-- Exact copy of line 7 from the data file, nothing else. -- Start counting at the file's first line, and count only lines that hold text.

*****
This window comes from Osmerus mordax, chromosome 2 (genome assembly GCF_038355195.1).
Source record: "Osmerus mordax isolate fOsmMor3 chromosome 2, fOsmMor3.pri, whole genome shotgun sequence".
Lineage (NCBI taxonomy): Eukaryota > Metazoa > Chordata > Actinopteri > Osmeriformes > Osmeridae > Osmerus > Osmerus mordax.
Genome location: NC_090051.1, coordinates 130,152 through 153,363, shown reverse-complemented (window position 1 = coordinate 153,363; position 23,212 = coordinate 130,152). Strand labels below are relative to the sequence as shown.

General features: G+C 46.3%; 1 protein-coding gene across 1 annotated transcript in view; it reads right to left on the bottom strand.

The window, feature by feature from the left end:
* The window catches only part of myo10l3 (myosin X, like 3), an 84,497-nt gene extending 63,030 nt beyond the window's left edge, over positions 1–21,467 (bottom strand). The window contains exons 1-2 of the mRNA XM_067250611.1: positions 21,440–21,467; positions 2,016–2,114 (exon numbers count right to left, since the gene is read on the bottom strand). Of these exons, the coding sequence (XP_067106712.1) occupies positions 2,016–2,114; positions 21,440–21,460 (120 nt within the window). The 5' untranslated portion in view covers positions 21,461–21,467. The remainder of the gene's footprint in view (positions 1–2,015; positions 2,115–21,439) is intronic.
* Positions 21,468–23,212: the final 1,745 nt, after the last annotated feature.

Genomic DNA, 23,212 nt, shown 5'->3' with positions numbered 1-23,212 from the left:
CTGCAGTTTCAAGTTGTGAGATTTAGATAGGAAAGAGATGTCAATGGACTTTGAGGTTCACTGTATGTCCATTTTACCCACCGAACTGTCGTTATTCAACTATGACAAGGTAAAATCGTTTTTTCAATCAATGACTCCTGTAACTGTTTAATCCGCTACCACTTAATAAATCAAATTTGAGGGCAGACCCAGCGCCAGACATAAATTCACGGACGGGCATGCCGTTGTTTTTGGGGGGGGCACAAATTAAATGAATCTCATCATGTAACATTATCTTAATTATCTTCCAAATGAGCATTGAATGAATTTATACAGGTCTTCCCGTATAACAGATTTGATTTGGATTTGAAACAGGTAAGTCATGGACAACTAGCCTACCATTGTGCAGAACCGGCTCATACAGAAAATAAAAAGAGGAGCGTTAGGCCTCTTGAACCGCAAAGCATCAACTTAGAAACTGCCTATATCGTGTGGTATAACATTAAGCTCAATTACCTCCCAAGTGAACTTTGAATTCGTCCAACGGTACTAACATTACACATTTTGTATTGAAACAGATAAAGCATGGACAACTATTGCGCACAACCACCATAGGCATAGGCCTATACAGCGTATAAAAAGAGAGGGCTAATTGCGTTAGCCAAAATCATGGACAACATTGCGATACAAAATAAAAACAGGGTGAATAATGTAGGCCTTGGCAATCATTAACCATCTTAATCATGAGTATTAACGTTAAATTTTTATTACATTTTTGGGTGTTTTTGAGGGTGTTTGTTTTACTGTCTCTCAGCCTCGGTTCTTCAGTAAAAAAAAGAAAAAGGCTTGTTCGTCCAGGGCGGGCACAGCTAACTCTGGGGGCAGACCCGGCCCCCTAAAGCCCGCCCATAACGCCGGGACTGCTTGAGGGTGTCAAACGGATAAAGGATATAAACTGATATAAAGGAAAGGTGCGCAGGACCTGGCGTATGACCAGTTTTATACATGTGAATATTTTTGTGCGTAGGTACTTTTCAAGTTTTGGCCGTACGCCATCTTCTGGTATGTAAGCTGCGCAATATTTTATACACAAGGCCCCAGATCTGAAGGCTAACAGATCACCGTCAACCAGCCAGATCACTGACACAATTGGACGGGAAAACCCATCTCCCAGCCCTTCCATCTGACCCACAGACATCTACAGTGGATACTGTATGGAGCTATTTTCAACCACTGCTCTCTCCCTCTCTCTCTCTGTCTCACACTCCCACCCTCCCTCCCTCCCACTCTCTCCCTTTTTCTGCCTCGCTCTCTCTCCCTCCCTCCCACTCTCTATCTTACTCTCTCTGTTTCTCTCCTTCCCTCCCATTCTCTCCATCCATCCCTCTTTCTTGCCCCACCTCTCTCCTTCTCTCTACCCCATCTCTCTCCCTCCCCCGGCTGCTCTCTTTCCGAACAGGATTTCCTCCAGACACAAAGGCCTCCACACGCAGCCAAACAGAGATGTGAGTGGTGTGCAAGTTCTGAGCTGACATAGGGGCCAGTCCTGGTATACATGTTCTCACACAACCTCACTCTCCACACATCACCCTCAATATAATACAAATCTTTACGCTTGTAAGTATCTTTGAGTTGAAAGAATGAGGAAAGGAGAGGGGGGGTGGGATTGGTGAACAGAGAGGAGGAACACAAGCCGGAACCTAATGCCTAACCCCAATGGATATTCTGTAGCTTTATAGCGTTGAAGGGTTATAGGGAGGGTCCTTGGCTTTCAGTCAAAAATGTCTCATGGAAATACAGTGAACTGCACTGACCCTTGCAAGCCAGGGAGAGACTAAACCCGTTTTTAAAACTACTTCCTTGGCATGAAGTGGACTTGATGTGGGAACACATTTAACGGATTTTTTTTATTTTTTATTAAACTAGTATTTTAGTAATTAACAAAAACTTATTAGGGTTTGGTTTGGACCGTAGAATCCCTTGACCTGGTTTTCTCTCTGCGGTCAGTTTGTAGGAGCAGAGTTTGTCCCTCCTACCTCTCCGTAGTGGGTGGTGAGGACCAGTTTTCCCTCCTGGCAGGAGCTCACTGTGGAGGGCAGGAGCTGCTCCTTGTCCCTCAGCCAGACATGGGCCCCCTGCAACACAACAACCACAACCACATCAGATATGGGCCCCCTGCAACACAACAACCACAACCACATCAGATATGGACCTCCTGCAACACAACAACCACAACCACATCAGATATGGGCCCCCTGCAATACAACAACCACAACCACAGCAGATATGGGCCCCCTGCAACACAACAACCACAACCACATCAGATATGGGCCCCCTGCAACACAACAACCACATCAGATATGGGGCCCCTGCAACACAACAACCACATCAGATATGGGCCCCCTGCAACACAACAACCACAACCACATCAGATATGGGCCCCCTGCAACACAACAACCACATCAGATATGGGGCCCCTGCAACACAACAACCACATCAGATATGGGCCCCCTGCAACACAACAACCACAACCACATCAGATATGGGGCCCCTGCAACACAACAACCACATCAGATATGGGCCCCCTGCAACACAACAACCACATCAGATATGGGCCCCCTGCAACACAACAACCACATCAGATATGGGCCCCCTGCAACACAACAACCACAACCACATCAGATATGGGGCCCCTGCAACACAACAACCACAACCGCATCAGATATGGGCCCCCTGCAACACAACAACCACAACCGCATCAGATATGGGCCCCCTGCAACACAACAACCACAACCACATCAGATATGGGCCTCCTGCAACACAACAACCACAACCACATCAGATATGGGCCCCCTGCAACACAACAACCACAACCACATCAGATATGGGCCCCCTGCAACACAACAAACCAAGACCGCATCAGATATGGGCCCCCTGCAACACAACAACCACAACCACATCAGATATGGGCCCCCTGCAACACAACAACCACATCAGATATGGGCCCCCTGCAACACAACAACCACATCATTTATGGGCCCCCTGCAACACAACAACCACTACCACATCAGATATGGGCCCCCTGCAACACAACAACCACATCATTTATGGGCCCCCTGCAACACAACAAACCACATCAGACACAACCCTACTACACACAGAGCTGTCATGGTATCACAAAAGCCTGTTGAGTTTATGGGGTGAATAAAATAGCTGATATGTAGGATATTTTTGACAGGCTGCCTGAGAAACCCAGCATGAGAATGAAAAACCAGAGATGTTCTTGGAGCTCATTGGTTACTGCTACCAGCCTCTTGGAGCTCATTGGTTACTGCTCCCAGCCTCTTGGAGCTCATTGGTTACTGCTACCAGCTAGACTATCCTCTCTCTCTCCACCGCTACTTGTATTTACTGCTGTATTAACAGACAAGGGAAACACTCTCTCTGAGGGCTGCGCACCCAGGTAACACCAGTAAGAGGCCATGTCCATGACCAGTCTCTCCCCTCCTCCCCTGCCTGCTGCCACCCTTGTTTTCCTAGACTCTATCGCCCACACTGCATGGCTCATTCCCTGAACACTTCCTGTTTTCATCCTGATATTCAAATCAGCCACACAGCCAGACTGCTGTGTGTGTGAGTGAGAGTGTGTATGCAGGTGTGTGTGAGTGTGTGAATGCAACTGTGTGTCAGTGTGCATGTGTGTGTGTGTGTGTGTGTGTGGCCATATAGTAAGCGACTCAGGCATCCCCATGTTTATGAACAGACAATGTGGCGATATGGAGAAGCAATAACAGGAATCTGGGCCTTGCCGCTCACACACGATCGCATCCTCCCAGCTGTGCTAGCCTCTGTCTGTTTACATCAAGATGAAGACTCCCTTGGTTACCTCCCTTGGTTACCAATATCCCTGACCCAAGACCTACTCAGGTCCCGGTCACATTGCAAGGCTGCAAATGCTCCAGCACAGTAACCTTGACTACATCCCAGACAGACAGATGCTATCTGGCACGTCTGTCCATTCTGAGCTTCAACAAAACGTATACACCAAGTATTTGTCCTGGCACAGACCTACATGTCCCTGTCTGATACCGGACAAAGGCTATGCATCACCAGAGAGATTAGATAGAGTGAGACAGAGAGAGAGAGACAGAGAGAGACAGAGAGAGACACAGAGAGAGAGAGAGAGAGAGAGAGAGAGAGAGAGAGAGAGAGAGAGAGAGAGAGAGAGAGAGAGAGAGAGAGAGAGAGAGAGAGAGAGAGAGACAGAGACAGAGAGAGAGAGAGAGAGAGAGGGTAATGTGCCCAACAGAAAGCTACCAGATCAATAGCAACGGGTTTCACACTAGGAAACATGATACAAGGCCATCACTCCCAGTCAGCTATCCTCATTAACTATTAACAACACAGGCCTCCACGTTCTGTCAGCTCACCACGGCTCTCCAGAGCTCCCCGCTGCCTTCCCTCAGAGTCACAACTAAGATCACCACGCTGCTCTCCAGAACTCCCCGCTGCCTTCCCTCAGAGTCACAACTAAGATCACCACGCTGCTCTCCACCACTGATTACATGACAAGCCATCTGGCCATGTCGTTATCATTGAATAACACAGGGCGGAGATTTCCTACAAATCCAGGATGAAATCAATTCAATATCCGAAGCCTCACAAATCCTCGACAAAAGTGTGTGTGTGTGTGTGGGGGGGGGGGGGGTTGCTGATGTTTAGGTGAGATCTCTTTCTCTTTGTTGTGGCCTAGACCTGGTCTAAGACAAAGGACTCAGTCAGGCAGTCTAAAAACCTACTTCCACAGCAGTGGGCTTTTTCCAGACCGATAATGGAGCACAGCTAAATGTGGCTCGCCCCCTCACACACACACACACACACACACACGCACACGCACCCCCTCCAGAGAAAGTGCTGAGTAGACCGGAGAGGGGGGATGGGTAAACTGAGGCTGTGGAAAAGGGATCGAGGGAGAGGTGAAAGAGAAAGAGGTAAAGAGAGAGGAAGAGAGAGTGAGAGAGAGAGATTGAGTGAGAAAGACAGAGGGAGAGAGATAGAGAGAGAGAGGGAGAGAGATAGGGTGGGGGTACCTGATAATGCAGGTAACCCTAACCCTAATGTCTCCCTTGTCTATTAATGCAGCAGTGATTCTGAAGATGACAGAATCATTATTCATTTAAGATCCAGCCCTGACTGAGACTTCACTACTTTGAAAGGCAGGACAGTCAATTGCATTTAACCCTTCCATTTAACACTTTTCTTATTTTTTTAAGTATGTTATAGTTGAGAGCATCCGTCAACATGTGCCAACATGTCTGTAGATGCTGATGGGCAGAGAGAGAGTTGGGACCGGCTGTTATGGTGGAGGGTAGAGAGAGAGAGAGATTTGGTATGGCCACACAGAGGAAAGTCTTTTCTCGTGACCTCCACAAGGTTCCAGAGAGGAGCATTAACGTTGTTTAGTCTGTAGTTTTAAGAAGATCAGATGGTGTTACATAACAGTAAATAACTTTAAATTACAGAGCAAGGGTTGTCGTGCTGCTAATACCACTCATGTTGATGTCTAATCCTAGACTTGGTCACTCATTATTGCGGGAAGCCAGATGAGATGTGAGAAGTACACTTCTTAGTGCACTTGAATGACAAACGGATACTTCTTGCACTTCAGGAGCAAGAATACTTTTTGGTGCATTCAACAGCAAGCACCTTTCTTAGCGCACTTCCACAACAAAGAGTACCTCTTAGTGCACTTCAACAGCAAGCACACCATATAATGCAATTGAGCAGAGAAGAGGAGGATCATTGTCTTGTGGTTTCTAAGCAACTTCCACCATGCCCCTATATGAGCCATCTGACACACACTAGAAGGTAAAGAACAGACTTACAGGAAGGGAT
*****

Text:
* The window catches only part of myo10l3 (myosin X, like 3), an 84,497-nt gene extending 63,030 nt beyond the window's left edge, over positions 1–21,467 (bottom strand). The window contains exons 1-2 of the mRNA XM_067250611.1: positions 21,440–21,467; positions 2,016–2,114 (exon numbers count right to left, since the gene is read on the bottom strand). Of these exons, the coding sequence (XP_067106712.1) occupies positions 2,016–2,114; positions 21,440–21,460 (120 nt within the window). The 5' untranslated portion in view covers positions 21,461–21,467. The remainder of the gene's footprint in view (positions 1–2,015; positions 2,115–21,439) is intronic.